Mick Lynch hints at END to rail strike misery as support for trade union action plummets

Rail workers are currently taking part in five days of industrial action

Published

Trade union boss Mick Lynch has told GB News a deal could be within reach on rail workers' pay.

The leader of the RMT said talks with will resume with the Government on Monday after "sensible changes" were offered.

Mick Lynch suggested changes to the pay offer had been offered
Mick Lynch suggested changes to the pay offer had been offered

His hint of a breakthrough comes as new polling indicates support for rail workers taking industrial action has plummeted.

Speaking this morning, he told GB News: “They contacted us late on Monday night to say, ‘let's get a meeting in’.

"And that's been confirmed for early next week. We always go to meetings in a positive frame of mind.

"We have a spirit of goodwill and are trying to develop ideas, but they need to change the equation a bit.

“We've heard what they've got to say, they've heard what we've got to say.

"We think there are some sensible changes to what's been proposed, and that it could develop into an agreement.

"And that's what we were always working for."

Explaining what the RMT wants Mr Lynch continued: "We don't want the Earth. We want a sensible agreement that everyone can support."

Just one in five trains were running yesterday as rail workers walked out. Strike action is continuing for the rest of the working week.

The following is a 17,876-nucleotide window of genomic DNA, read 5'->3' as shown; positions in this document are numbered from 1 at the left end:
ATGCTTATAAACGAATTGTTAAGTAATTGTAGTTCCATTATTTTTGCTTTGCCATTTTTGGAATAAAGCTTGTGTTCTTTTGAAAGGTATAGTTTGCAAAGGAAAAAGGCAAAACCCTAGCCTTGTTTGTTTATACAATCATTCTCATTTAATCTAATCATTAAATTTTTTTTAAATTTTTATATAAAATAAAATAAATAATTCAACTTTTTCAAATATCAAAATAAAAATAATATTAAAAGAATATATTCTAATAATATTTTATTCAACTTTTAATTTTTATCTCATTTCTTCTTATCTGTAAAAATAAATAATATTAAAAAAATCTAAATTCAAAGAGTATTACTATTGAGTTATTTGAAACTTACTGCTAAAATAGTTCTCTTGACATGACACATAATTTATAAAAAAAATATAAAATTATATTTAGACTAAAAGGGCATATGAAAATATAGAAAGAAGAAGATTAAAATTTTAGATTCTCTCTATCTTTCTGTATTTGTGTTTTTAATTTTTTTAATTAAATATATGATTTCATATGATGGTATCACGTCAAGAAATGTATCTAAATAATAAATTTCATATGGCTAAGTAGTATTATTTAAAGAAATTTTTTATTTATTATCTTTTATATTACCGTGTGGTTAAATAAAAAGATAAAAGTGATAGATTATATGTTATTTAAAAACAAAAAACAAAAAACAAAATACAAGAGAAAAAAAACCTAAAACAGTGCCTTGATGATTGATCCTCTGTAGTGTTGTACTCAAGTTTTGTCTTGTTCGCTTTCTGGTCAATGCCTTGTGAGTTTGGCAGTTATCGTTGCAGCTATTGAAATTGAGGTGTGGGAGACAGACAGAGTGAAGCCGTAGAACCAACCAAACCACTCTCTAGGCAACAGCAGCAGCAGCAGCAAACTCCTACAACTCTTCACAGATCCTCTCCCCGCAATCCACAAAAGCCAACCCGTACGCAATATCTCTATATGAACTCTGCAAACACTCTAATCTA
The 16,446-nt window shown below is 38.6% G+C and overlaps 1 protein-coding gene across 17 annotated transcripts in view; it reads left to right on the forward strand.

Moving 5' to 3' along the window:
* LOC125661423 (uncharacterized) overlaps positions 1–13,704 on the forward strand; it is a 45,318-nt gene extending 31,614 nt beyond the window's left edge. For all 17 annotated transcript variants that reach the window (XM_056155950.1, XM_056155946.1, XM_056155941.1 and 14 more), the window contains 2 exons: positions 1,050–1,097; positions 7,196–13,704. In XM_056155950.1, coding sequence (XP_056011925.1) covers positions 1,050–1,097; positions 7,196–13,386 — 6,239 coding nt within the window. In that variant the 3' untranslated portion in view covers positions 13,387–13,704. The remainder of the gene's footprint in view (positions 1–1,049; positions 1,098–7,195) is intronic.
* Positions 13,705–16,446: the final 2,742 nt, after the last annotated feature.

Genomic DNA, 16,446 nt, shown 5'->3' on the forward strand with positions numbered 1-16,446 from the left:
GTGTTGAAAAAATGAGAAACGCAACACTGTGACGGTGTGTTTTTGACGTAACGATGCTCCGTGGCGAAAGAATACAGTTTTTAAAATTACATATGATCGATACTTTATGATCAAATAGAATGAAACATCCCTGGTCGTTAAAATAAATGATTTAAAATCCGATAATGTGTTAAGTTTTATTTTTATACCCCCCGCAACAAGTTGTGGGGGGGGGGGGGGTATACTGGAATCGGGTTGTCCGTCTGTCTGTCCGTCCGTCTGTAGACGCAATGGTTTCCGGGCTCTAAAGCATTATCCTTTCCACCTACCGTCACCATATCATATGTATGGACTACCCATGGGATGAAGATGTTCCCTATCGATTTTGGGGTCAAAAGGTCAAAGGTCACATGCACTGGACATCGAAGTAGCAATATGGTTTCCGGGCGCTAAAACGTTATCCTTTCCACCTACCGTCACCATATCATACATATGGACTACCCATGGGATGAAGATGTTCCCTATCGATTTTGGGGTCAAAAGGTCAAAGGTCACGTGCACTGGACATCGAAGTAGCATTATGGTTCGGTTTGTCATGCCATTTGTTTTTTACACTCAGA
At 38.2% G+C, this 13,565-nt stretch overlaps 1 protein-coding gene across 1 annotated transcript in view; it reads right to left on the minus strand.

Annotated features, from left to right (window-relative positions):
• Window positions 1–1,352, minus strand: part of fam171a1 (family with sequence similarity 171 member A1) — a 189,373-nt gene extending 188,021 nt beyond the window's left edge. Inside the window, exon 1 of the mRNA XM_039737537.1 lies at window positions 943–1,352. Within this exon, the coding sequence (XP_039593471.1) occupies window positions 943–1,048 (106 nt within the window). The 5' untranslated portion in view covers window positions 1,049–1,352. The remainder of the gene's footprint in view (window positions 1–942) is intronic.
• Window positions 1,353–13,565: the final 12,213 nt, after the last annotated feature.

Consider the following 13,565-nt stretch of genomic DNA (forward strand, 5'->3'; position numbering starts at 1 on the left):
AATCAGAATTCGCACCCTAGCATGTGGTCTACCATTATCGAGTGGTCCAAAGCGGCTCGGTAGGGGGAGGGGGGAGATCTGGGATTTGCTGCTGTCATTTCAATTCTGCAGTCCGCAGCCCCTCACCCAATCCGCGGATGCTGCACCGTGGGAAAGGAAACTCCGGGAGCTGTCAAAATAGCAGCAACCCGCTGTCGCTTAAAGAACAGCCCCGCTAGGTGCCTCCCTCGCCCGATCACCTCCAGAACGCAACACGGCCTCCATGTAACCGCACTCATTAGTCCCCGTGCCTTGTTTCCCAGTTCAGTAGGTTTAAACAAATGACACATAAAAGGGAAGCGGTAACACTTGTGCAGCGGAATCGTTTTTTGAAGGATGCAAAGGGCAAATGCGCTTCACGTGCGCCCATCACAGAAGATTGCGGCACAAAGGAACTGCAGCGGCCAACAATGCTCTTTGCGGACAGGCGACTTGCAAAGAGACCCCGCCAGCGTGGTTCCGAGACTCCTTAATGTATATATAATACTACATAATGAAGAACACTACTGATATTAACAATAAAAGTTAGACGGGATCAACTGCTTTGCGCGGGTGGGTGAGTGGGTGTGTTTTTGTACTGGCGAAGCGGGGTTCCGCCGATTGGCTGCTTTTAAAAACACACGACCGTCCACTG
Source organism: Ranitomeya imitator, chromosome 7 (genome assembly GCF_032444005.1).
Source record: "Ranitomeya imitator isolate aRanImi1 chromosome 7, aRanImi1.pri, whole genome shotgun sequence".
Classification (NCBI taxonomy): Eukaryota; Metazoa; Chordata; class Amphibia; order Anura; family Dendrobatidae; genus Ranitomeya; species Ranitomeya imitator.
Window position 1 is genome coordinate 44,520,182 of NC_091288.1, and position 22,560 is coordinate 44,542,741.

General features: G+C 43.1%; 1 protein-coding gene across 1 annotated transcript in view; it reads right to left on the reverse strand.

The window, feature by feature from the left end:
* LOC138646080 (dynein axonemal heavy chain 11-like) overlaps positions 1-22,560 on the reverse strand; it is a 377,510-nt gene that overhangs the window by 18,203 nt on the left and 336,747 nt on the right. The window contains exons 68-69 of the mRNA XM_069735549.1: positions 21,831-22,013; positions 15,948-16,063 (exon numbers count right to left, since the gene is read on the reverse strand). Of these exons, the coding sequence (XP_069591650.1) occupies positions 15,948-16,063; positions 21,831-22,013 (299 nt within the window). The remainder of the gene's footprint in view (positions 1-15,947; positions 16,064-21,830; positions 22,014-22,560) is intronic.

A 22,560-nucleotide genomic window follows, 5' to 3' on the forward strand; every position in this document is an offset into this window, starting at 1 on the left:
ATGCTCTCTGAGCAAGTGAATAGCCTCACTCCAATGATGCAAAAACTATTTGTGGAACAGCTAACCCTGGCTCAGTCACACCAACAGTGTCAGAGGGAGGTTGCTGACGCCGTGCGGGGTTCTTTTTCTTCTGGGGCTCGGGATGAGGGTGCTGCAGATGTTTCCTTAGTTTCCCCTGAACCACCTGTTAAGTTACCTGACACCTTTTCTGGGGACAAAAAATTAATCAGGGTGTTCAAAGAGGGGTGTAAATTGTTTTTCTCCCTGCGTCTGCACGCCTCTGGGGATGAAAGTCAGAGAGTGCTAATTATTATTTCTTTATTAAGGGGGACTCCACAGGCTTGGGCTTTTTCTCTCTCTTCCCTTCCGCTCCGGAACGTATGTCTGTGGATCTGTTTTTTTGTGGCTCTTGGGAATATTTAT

The scene at London Paddington train station, during the train strike
The scene at London Paddington train station, during the train strike

A YouGov survey published last night indicated just 43pc of Britons support the strikes by rail workers, compared to 49pc who are opposed.

However, despite Lynch's suggestion a pay deal could be soon reached, the RMT leader said his union may be forced to ballot on further strike action if talks fail.

"I don't know if they'll make offers or whether they'll just tell the managers to go off and make some offers or, or develop the talks," he added.

"We don't want to have to re-ballot. We don't want to take any further industrial action but if they don't change the formulations that they've currently got, that's what we may be forced to do.

"So the quicker we can get a solution to this and develop the ideas and some documents that everyone can sign up to the better.

"The better it will be for the railway industry, for our members, for the passengers, and the country. "So that's what we're working towards."